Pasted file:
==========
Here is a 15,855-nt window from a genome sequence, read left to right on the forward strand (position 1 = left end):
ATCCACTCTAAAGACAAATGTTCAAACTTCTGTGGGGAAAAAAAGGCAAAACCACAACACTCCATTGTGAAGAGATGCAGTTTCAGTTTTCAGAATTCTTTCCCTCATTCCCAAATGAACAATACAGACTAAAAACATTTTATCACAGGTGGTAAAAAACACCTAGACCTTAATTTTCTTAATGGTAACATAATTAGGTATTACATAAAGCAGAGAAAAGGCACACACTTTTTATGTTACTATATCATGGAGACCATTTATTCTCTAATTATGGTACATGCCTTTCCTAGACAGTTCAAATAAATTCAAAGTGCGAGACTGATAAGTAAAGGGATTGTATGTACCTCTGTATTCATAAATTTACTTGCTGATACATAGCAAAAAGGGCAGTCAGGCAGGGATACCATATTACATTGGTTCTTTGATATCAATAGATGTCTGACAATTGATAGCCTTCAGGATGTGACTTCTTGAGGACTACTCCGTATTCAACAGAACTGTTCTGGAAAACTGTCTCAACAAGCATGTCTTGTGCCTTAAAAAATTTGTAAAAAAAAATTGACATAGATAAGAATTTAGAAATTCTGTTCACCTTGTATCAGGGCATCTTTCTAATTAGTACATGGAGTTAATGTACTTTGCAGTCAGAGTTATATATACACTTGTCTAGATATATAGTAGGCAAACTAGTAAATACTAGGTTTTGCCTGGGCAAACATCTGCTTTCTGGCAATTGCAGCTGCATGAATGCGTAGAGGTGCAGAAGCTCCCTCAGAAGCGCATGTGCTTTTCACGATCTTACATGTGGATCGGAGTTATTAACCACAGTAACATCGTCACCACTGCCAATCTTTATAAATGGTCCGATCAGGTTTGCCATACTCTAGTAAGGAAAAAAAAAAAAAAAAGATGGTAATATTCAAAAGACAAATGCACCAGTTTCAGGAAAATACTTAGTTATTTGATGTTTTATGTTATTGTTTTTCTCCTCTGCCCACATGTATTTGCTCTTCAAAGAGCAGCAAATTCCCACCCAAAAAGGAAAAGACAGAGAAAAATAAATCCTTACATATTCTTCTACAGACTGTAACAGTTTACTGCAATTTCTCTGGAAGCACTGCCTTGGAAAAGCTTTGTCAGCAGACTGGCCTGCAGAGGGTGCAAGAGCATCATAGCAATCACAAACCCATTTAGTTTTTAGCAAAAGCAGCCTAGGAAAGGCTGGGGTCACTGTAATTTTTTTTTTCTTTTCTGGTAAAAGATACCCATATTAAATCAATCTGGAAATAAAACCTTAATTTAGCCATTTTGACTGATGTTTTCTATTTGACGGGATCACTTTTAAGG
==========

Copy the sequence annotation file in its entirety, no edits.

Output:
Here is a 15,855-nt window from a genome sequence, read left to right on the forward strand (position 1 = left end):
ATCCACTCTAAAGACAAATGTTCAAACTTCTGTGGGGAAAAAAAGGCAAAACCACAACACTCCATTGTGAAGAGATGCAGTTTCAGTTTTCAGAATTCTTTCCCTCATTCCCAAATGAACAATACAGACTAAAAACATTTTATCACAGGTGGTAAAAAACACCTAGACCTTAATTTTCTTAATGGTAACATAATTAGGTATTACATAAAGCAGAGAAAAGGCACACACTTTTTATGTTACTATATCATGGAGACCATTTATTCTCTAATTATGGTACATGCCTTTCCTAGACAGTTCAAATAAATTCAAAGTGCGAGACTGATAAGTAAAGGGATTGTATGTACCTCTGTATTCATAAATTTACTTGCTGATACATAGCAAAAAGGGCAGTCAGGCAGGGATACCATATTACATTGGTTCTTTGATATCAATAGATGTCTGACAATTGATAGCCTTCAGGATGTGACTTCTTGAGGACTACTCCGTATTCAACAGAACTGTTCTGGAAAACTGTCTCAACAAGCATGTCTTGTGCCTTAAAAAATTTGTAAAAAAAAATTGACATAGATAAGAATTTAGAAATTCTGTTCACCTTGTATCAGGGCATCTTTCTAATTAGTACATGGAGTTAATGTACTTTGCAGTCAGAGTTATATATACACTTGTCTAGATATATAGTAGGCAAACTAGTAAATACTAGGTTTTGCCTGGGCAAACATCTGCTTTCTGGCAATTGCAGCTGCATGAATGCGTAGAGGTGCAGAAGCTCCCTCAGAAGCGCATGTGCTTTTCACGATCTTACATGTGGATCGGAGTTATTAACCACAGTAACATCGTCACCACTGCCAATCTTTATAAATGGTCCGATCAGGTTTGCCATACTCTAGTAAGGAAAAAAAAAAAAAAAAGATGGTAATATTCAAAAGACAAATGCACCAGTTTCAGGAAAATACTTAGTTATTTGATGTTTTATGTTATTGTTTTTCTCCTCTGCCCACATGTATTTGCTCTTCAAAGAGCAGCAAATTCCCACCCAAAAAGGAAAAGACAGAGAAAAATAAATCCTTACATATTCTTCTACAGACTGTAACAGTTTACTGCAATTTCTCTGGAAGCACTGCCTTGGAAAAGCTTTGTCAGCAGACTGGCCTGCAGAGGGTGCAAGAGCATCATAGCAATCACAAACCCATTTAGTTTTTAGCAAAAGCAGCCTAGGAAAGGCTGGGGTCACTGTAATTTTTTTTTTCTTTTCTGGTAAAAGATACCCATATTAAATCAATCTGGAAATAAAACCTTAATTTAGCCATTTTGACTGATGTTTTCTATTTGACGGGATCACTTTTAAGG